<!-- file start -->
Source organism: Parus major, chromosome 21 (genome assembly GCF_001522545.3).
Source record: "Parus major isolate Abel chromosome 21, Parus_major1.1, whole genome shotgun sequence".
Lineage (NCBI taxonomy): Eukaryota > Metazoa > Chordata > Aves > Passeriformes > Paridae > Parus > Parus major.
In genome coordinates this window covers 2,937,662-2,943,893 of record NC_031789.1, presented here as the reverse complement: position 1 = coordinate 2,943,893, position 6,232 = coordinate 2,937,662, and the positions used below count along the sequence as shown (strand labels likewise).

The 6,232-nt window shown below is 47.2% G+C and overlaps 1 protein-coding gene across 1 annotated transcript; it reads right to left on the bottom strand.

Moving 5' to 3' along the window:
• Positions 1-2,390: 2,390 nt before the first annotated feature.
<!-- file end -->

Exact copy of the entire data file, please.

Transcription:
Source organism: Parus major, chromosome 21 (genome assembly GCF_001522545.3).
Source record: "Parus major isolate Abel chromosome 21, Parus_major1.1, whole genome shotgun sequence".
Lineage (NCBI taxonomy): Eukaryota > Metazoa > Chordata > Aves > Passeriformes > Paridae > Parus > Parus major.
In genome coordinates this window covers 2,937,662-2,943,893 of record NC_031789.1, presented here as the reverse complement: position 1 = coordinate 2,943,893, position 6,232 = coordinate 2,937,662, and the positions used below count along the sequence as shown (strand labels likewise).

The 6,232-nt window shown below is 47.2% G+C and overlaps 1 protein-coding gene across 1 annotated transcript; it reads right to left on the bottom strand.

Moving 5' to 3' along the window:
• Positions 1-2,390: 2,390 nt before the first annotated feature.